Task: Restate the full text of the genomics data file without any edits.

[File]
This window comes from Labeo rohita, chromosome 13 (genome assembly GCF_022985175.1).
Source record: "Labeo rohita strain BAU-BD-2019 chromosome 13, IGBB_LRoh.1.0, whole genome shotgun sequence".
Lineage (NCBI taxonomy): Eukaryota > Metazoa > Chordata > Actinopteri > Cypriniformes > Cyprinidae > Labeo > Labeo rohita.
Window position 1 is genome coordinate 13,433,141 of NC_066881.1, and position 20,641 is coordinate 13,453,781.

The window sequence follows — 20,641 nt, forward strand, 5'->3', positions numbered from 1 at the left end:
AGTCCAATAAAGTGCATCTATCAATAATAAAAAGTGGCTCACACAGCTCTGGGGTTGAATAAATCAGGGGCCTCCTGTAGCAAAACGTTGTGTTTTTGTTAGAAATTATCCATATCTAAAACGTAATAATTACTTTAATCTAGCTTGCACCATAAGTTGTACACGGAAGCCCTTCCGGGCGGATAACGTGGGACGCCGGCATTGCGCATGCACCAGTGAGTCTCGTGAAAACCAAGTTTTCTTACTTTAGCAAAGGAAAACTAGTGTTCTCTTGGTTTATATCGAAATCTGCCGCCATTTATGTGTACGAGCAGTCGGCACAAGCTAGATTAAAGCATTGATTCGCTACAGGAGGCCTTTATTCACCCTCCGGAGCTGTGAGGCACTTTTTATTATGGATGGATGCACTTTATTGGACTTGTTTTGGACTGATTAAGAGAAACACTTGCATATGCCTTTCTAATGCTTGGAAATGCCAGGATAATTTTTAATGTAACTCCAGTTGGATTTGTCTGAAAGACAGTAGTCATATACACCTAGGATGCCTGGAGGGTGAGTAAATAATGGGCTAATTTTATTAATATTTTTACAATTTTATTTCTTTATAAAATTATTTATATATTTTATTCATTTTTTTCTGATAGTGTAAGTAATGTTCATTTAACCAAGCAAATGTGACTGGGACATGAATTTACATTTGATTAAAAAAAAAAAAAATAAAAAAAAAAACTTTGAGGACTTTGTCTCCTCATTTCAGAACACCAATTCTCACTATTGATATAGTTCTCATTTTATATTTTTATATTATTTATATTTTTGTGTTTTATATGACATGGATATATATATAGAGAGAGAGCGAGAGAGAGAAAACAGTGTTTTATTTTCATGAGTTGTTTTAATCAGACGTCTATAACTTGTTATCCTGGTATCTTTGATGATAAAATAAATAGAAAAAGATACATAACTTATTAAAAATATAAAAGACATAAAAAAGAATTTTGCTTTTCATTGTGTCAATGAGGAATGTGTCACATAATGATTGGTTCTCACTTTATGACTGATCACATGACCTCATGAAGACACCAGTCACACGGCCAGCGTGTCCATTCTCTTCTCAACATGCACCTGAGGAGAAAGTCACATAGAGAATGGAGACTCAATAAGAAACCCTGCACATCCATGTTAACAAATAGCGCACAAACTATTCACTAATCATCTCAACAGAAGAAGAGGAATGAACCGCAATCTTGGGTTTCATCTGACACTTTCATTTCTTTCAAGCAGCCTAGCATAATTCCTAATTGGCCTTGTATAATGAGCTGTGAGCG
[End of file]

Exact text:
This window comes from Labeo rohita, chromosome 13 (genome assembly GCF_022985175.1).
Source record: "Labeo rohita strain BAU-BD-2019 chromosome 13, IGBB_LRoh.1.0, whole genome shotgun sequence".
Lineage (NCBI taxonomy): Eukaryota > Metazoa > Chordata > Actinopteri > Cypriniformes > Cyprinidae > Labeo > Labeo rohita.
Window position 1 is genome coordinate 13,433,141 of NC_066881.1, and position 20,641 is coordinate 13,453,781.

The window sequence follows — 20,641 nt, forward strand, 5'->3', positions numbered from 1 at the left end:
AGTCCAATAAAGTGCATCTATCAATAATAAAAAGTGGCTCACACAGCTCTGGGGTTGAATAAATCAGGGGCCTCCTGTAGCAAAACGTTGTGTTTTTGTTAGAAATTATCCATATCTAAAACGTAATAATTACTTTAATCTAGCTTGCACCATAAGTTGTACACGGAAGCCCTTCCGGGCGGATAACGTGGGACGCCGGCATTGCGCATGCACCAGTGAGTCTCGTGAAAACCAAGTTTTCTTACTTTAGCAAAGGAAAACTAGTGTTCTCTTGGTTTATATCGAAATCTGCCGCCATTTATGTGTACGAGCAGTCGGCACAAGCTAGATTAAAGCATTGATTCGCTACAGGAGGCCTTTATTCACCCTCCGGAGCTGTGAGGCACTTTTTATTATGGATGGATGCACTTTATTGGACTTGTTTTGGACTGATTAAGAGAAACACTTGCATATGCCTTTCTAATGCTTGGAAATGCCAGGATAATTTTTAATGTAACTCCAGTTGGATTTGTCTGAAAGACAGTAGTCATATACACCTAGGATGCCTGGAGGGTGAGTAAATAATGGGCTAATTTTATTAATATTTTTACAATTTTATTTCTTTATAAAATTATTTATATATTTTATTCATTTTTTTCTGATAGTGTAAGTAATGTTCATTTAACCAAGCAAATGTGACTGGGACATGAATTTACATTTGATTAAAAAAAAAAAAAATAAAAAAAAAAACTTTGAGGACTTTGTCTCCTCATTTCAGAACACCAATTCTCACTATTGATATAGTTCTCATTTTATATTTTTATATTATTTATATTTTTGTGTTTTATATGACATGGATATATATATAGAGAGAGAGCGAGAGAGAGAAAACAGTGTTTTATTTTCATGAGTTGTTTTAATCAGACGTCTATAACTTGTTATCCTGGTATCTTTGATGATAAAATAAATAGAAAAAGATACATAACTTATTAAAAATATAAAAGACATAAAAAAGAATTTTGCTTTTCATTGTGTCAATGAGGAATGTGTCACATAATGATTGGTTCTCACTTTATGACTGATCACATGACCTCATGAAGACACCAGTCACACGGCCAGCGTGTCCATTCTCTTCTCAACATGCACCTGAGGAGAAAGTCACATAGAGAATGGAGACTCAATAAGAAACCCTGCACATCCATGTTAACAAATAGCGCACAAACTATTCACTAATCATCTCAACAGAAGAAGAGGAATGAACCGCAATCTTGGGTTTCATCTGACACTTTCATTTCTTTCAAGCAGCCTAGCATAATTCCTAATTGGCCTTGTATAATGAGCTGTGAGCG